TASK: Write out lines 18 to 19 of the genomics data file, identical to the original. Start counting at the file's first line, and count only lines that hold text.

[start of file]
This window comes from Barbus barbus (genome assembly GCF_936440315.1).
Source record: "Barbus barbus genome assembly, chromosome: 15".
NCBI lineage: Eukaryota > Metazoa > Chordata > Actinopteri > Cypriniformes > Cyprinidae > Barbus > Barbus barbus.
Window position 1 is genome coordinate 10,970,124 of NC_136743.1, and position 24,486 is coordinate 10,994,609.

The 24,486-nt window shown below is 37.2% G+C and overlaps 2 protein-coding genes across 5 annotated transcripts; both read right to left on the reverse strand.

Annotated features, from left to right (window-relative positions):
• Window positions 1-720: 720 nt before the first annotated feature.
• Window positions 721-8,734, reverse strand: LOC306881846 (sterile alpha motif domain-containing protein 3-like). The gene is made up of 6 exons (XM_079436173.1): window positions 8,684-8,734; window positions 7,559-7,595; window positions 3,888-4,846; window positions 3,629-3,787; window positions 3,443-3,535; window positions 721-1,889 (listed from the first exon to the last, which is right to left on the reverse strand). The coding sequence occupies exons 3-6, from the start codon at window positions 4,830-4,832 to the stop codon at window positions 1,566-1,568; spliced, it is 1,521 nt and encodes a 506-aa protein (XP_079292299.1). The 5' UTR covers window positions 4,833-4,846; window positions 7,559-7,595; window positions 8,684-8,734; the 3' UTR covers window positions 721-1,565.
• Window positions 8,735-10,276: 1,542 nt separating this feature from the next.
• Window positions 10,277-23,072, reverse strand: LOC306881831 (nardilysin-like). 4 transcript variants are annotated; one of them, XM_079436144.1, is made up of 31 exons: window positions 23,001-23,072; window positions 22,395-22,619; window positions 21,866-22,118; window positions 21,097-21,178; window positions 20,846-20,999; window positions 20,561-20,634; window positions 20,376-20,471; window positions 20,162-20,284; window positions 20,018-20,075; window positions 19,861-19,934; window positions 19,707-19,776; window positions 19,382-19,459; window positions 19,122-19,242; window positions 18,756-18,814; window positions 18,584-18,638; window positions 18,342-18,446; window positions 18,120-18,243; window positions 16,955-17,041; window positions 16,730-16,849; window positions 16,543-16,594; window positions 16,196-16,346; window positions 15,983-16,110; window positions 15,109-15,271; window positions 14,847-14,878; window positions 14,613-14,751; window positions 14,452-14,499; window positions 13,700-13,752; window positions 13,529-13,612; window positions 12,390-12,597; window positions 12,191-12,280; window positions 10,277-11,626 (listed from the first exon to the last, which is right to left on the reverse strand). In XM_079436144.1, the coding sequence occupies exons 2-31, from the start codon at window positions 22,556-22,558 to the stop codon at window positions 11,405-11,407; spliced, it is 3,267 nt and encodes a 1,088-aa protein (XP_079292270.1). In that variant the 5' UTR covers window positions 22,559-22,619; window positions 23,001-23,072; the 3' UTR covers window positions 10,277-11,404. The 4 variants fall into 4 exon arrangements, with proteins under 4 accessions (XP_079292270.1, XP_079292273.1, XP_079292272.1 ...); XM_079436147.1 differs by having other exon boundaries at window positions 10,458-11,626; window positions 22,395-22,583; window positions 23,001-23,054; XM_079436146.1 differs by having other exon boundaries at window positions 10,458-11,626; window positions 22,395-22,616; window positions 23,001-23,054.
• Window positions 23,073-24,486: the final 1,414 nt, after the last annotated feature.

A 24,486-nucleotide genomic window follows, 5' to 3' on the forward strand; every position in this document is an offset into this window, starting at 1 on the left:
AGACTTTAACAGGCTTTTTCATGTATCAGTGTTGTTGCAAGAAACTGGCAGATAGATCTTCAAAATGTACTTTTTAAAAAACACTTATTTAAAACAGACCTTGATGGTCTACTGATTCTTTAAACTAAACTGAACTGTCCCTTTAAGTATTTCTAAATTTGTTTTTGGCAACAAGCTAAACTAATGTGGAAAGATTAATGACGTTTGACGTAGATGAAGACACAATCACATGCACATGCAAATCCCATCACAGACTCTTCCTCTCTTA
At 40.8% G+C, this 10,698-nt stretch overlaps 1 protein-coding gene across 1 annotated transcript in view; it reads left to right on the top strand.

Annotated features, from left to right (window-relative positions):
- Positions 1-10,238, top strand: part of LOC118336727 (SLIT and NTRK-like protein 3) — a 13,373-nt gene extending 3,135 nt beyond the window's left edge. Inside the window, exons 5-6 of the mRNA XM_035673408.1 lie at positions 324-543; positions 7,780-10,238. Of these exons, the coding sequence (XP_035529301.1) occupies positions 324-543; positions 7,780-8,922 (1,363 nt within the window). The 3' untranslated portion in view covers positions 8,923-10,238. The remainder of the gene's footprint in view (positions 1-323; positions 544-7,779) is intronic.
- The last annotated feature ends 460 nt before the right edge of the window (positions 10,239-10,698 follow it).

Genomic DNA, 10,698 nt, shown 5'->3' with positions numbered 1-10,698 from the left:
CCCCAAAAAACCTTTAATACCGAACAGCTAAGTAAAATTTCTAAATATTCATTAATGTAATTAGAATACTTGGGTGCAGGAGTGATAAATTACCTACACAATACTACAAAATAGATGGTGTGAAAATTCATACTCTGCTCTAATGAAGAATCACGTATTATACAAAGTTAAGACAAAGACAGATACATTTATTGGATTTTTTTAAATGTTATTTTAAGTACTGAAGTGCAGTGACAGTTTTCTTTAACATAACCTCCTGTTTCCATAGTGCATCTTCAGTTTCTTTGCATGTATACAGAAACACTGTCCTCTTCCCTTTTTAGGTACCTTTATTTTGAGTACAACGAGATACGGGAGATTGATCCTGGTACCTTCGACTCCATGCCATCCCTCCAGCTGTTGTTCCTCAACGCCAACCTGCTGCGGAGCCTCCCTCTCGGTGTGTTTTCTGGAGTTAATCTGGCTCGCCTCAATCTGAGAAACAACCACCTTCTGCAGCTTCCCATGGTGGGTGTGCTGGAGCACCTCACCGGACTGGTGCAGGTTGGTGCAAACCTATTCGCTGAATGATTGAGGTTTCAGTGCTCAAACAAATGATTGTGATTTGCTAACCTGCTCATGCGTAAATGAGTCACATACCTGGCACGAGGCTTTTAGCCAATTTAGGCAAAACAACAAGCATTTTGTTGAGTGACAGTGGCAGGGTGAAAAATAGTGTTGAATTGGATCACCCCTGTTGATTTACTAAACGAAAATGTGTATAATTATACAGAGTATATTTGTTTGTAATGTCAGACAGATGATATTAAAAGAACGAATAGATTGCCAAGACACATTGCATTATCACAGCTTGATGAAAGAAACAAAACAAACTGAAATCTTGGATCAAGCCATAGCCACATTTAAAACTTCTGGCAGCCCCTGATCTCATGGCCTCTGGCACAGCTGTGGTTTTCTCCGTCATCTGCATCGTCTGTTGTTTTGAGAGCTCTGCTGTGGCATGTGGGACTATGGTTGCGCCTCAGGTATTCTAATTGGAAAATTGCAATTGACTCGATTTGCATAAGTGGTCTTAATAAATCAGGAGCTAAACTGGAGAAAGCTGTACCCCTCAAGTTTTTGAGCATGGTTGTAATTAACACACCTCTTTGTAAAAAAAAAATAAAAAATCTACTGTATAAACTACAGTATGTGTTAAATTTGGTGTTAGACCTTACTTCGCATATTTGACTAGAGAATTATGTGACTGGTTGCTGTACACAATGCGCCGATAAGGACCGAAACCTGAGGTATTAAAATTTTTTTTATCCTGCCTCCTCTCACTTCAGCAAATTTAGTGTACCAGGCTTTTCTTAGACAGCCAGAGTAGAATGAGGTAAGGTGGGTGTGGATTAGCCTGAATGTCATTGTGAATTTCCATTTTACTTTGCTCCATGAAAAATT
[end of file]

Genomic DNA, 10,698 nt, shown 5'->3' with positions numbered 1-10,698 from the left:
CCCCAAAAAACCTTTAATACCGAACAGCTAAGTAAAATTTCTAAATATTCATTAATGTAATTAGAATACTTGGGTGCAGGAGTGATAAATTACCTACACAATACTACAAAATAGATGGTGTGAAAATTCATACTCTGCTCTAATGAAGAATCACGTATTATACAAAGTTAAGACAAAGACAGATACATTTATTGGATTTTTTTAAATGTTATTTTAAGTACTGAAGTGCAGTGACAGTTTTCTTTAACATAACCTCCTGTTTCCATAGTGCATCTTCAGTTTCTTTGCATGTATACAGAAACACTGTCCTCTTCCCTTTTTAGGTACCTTTATTTTGAGTACAACGAGATACGGGAGATTGATCCTGGTACCTTCGACTCCATGCCATCCCTCCAGCTGTTGTTCCTCAACGCCAACCTGCTGCGGAGCCTCCCTCTCGGTGTGTTTTCTGGAGTTAATCTGGCTCGCCTCAATCTGAGAAACAACCACCTTCTGCAGCTTCCCATGGTGGGTGTGCTGGAGCACCTCACCGGACTGGTGCAGGTTGGTGCAAACCTATTCGCTGAATGATTGAGGTTTCAGTGCTCAAACAAATGATTGTGATTTGCTAACCTGCTCATGCGTAAATGAGTCACATACCTGGCACGAGGCTTTTAGCCAATTTAGGCAAAACAACAAGCATTTTGTTGAGTGACAGTGGCAGGGTGAAAAATAGTGTTGAATTGGATCACCCCTGTTGATTTACTAAACGAAAATGTGTATAATTATACAGAGTATATTTGTTTGTAATGTCAGACAGATGATATTAAAAGAACGAATAGATTGCCAAGACACATTGCATTATCACAGCTTGATGAAAGAAACAAAACAAACTGAAATCTTGGATCAAGCCATAGCCACATTTAAAACTTCTGGCAGCCCCTGATCTCATGGCCTCTGGCACAGCTGTGGTTTTCTCCGTCATCTGCATCGTCTGTTGTTTTGAGAGCTCTGCTGTGGCATGTGGGACTATGGTTGCGCCTCAGGTATTCTAATTGGAAAATTGCAATTGACTCGATTTGCATAAGTGGTCTTAATAAATCAGGAGCTAAACTGGAGAAAGCTGTACCCCTCAAGTTTTTGAGCATGGTTGTAATTAACACACCTCTTTGTAAAAAAAAAATAAAAAATCTACTGTATAAACTACAGTATGTGTTAAATTTGGTGTTAGACCTTACTTCGCATATTTGACTAGAGAATTATGTGACTGGTTGCTGTACACAATGCGCCGATAAGGACCGAAACCTGAGGTATTAAAATTTTTTTTATCCTGCCTCCTCTCACTTCAGCAAATTTAGTGTACCAGGCTTTTCTTAGACAGCCAGAGTAGAATGAGGTAAGGTGGGTGTGGATTAGCCTGAATGTCATTGTGAATTTCCATTTTACTTTGCTCCATGAAAAATT